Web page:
The effects and results of the French-Indian War 1763

The end of the French-Indian War occurred after the Treaty of Paris of 1763. The war itself was fought because of British settlers expanding further west into French territory. The Treaty of Paris gave French lands west of the Appalachian Mountains to Britain including areas such as Quebec and Ohio River Valley.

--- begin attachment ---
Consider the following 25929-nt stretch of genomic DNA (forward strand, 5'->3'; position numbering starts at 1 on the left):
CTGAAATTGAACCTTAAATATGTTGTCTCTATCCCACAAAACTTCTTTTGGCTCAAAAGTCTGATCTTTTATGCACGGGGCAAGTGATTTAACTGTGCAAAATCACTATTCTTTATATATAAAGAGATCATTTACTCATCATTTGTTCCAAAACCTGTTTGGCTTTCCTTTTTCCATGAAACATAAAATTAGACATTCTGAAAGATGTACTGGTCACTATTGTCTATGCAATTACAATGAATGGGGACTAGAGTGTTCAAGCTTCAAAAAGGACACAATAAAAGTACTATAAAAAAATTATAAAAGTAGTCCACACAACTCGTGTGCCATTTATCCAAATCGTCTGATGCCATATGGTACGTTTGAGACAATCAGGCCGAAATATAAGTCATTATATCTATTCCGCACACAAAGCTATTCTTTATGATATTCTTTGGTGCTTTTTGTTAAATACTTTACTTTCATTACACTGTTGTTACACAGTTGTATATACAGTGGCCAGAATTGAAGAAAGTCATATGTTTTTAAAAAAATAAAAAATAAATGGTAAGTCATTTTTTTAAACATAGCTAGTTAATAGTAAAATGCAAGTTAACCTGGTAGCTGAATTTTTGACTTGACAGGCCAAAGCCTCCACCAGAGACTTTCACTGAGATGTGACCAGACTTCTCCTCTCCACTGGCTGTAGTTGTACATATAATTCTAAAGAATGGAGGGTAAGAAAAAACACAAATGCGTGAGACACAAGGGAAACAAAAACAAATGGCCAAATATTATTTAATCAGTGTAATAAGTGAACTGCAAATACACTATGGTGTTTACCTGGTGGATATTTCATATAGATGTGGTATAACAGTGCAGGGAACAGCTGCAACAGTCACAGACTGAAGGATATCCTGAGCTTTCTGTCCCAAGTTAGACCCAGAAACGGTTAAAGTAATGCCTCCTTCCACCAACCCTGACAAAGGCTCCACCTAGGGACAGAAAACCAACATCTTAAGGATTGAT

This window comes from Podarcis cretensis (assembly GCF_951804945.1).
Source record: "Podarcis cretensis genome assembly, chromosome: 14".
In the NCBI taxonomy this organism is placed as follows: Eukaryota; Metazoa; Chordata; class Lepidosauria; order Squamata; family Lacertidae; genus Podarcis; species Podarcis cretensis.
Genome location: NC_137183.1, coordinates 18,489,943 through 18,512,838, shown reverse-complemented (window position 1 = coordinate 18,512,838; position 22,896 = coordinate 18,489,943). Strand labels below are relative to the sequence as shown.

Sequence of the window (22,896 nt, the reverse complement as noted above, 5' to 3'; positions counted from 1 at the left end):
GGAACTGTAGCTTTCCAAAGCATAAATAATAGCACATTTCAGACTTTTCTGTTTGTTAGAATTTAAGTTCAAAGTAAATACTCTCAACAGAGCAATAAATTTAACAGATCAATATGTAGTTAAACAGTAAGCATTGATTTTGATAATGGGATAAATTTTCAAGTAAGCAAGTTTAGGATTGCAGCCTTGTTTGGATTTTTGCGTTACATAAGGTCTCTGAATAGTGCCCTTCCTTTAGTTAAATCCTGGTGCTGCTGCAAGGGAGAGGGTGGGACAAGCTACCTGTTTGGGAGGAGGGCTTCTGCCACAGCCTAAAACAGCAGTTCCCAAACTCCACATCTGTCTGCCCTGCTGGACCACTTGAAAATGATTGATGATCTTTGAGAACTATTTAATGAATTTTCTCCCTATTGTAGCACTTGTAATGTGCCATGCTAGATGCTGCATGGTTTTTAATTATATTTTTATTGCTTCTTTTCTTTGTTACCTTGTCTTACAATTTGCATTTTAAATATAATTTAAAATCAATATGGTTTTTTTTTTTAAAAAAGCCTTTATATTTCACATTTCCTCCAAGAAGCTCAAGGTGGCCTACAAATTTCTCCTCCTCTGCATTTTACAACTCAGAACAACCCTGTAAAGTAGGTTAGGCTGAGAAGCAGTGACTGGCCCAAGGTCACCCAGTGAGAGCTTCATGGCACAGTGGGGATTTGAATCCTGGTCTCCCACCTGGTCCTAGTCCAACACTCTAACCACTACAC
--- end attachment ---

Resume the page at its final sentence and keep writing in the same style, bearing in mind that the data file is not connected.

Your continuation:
In January 1763 the British national debt caused by the war stood in excess of 122 million pounds. Due to this significant amount of money, the British aimed to cover this debt through taxation on American colonists. This taxation was enacted through the Sugar Act of 1764 and the infamous Stamp Act of 1765. These measures were used to directly tax the American colonies and raise money for the repayment of the war debt. In addition, a Royal Proclamation was announced leading to the creation of the Proclamation Act and the introduction of the hated ‘Standing armies’.